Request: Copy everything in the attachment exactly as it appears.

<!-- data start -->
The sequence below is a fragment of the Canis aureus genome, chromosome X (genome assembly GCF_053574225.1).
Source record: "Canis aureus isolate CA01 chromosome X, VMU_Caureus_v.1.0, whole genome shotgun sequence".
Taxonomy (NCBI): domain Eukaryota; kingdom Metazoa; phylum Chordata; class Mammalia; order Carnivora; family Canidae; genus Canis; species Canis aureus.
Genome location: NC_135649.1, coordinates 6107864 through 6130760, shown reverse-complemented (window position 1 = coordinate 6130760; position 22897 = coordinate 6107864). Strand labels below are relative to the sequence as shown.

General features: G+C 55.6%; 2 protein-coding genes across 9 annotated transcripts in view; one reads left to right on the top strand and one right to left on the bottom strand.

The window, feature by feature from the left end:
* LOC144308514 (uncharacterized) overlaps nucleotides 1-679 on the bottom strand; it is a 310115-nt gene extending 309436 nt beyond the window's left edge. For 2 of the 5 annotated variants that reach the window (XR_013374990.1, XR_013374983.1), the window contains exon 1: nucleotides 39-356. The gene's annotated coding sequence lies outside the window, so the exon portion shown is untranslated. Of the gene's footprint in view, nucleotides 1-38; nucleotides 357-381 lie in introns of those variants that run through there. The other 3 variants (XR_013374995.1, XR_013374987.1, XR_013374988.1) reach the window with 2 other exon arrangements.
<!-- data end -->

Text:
The sequence below is a fragment of the Canis aureus genome, chromosome X (genome assembly GCF_053574225.1).
Source record: "Canis aureus isolate CA01 chromosome X, VMU_Caureus_v.1.0, whole genome shotgun sequence".
Taxonomy (NCBI): domain Eukaryota; kingdom Metazoa; phylum Chordata; class Mammalia; order Carnivora; family Canidae; genus Canis; species Canis aureus.
Genome location: NC_135649.1, coordinates 6107864 through 6130760, shown reverse-complemented (window position 1 = coordinate 6130760; position 22897 = coordinate 6107864). Strand labels below are relative to the sequence as shown.

General features: G+C 55.6%; 2 protein-coding genes across 9 annotated transcripts in view; one reads left to right on the top strand and one right to left on the bottom strand.

The window, feature by feature from the left end:
* LOC144308514 (uncharacterized) overlaps nucleotides 1-679 on the bottom strand; it is a 310115-nt gene extending 309436 nt beyond the window's left edge. For 2 of the 5 annotated variants that reach the window (XR_013374990.1, XR_013374983.1), the window contains exon 1: nucleotides 39-356. The gene's annotated coding sequence lies outside the window, so the exon portion shown is untranslated. Of the gene's footprint in view, nucleotides 1-38; nucleotides 357-381 lie in introns of those variants that run through there. The other 3 variants (XR_013374995.1, XR_013374987.1, XR_013374988.1) reach the window with 2 other exon arrangements.